While the number of new coronavirus infections in China has fallen, the dire situation is far from over, with the disease claiming hundreds of victims in Asia, Europe and the Americas and taking a significant toll on the world’s economy
In Singapore, the highest single-day jump in cases was seen on Thursday, while South Korea, which had been cautiously optimistic about a slowdown in infections, reported a new spike infections.
The implementation of fresh restrictions on businesses and the general population in most countries has led to a significant reduction of activity and demand for raw materials from a majority of industrial segments. Some exceptions may be those companies that manufacture products that serve the medical segment, or produce disinfectants, hand sanitizer and masks, which have been running plants at full rates.
Furthermore, due to the quarantines, lockdowns and border closings that have been imposed throughout the world, the need to leave home has dwindled, resulting in sharply reduced usage of public transportation, logistics services and airline capacity. All of the virus-related measures will likely lead to a major reduction in demand for automotive, marine and aviation fuels and lubricants, experts predicted.
Due to fewer petrochemical cargoes moving between the different regions over the last two months, freight rates have softened, and shipping companies have cut the number of vessels covering specific routes, too.
Additionally, port operations have been affected by a dearth of employees, particularly in China, and as a result, participants experienced greater difficulty in scheduling bookings for ocean freight. “What used to be a one or two-week wait is now a three to four-week lead time,” a market source noted.
A number of automakers, most of them located in North America, announced on Wednesday that they would suspend production until the end of March because of the outbreak. General Motors, Ford Motor Company and Fiat Chrysler Automobiles will be halting production for the remainder of the month to avoid the possibility that employees get infected and to sanitize their plants, media reports said.
In Germany, Volkswagen Group and BMW also announced they would be shutting down most production in Europe for four weeks due to the outbreak.
The automakers’ shutdowns will likely prompt a huge drop in factory fill oil demand and ultimately, in base oil consumption, market sources speculated.
Even if the coronavirus outbreak manages to be contained in China, demand for products will not be restored from one day to the next there, and there will be additional demand destruction in other countries that are dealing with the pandemic and would likely reduce Chinese imports.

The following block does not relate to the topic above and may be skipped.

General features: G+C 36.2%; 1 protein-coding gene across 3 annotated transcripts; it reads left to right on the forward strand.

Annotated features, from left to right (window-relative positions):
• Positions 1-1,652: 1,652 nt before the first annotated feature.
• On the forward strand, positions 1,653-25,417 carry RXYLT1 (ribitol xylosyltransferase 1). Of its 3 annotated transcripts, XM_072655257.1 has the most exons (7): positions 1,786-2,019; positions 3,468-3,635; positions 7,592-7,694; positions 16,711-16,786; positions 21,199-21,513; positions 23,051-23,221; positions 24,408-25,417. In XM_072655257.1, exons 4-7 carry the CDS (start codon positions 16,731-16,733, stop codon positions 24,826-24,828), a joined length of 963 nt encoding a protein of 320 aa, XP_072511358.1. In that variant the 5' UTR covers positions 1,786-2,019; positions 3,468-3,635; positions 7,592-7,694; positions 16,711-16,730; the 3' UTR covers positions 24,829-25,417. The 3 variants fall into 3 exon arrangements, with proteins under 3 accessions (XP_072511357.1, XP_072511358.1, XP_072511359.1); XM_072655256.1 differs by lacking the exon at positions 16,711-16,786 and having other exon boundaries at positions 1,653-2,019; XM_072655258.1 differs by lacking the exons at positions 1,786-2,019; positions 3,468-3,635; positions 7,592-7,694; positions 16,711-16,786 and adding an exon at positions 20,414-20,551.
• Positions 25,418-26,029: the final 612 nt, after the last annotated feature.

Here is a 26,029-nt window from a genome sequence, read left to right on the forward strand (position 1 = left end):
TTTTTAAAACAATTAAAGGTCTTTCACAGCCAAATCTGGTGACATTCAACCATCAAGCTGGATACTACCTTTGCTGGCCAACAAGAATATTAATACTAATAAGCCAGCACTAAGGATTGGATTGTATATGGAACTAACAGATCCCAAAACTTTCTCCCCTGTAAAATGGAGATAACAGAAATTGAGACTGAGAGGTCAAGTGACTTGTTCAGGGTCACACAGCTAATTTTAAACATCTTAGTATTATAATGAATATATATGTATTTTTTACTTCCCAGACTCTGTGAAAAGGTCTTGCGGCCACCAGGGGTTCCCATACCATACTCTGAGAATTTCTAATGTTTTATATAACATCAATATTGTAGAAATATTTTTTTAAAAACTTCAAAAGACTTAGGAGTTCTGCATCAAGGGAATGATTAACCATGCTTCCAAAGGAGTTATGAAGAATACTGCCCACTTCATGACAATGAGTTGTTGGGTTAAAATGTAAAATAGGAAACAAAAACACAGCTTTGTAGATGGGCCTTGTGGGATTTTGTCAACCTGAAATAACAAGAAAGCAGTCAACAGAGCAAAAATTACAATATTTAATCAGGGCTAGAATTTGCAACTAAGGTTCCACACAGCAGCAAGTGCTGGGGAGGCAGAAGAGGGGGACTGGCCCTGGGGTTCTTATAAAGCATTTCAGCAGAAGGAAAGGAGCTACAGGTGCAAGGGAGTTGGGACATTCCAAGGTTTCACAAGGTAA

At the same time, Chinese manufacturing plants have started to ramp up production rates as more employees can return to their workplaces and some travel restrictions have been lifted.
Several base oil plants were also increasing their production rates after trimming output, including Sinopec‘s Group I/II plant in Gaoqiao, while CNOOC Taizhou‘s Group II and naphthenic base oil plant was slated to start a one-month turnaround in mid-March.
The virus-induced turmoil and a price war between Saudi Arabia and Russia also caused crude oil prices to plummet to 18-year lows this week, with West Texas Intermediate briefly touching the $20 per barrel mark.
Futures edged up slightly on Thursday on hopes that economic stimulus measures announced by the European Union and the U.S. would help mitigate the impact of the Covid-19 pandemic.
On Thursday, March 19, Brent May futures were trading at $26.04 per barrel on the London-based ICE Futures Europe exchange, compared to $33.45/bbl on March 12 and $51.51/bbl on March 5.
Since market conditions remained highly volatile, and upstream values were on a downward trajectory, base oil prices remained under pressure. However, suppliers remained adamant that margins had been squeezed over a long period, and it was not possible to adjust prices down overnight. A couple of the spot ranges that appear below have been notionally revised down to reflect the softening trend for some of the grades, but most prices remained largely unchanged.
Ex-tank Singapore Group I prices for the solvent neutral 150 grade was slightly down at $640/t-$660/t, and the SN500 was also down by $10/t at $690/t-$710/t. Bright stock was unchanged at $810/t-$830/t, all ex-tank Singapore.
The Group II 150 neutral and 500N were also revised down by $10/t to $700/t-$720/t and $710/t-$730/t, respectively, ex-tank Singapore.
On an FOB Asia basis, Group I SN150 was holding at $530/t-$550/t, and the SN500 grade was adjusted down by $10/t at the low end of the prevailing range to $530/t-$550/t. Bright stock was steady at $690/t-$710/t, FOB Asia.
Group II 150N was holding at $550/t-$570/t FOB Asia, while the 500N and 600N cuts were steady at $580/t-$600/t, FOB Asia.
In the Group III segment, the 4 centiStoke was hovering at $750-$780/t and the 6cSt was heard at $760/t-$790/t. The 8 cSt grade was hovering at $720-740/t, FOB Asia for fully approved product.
Gabriela Wheeler can be reached directly at gabriela@LubesnGreases.com.
Lubes’n’Greases shall not be liable for commercial decisions based on the contents of this report.
Historic and current base oil pricing data are available for purchase in Excel format.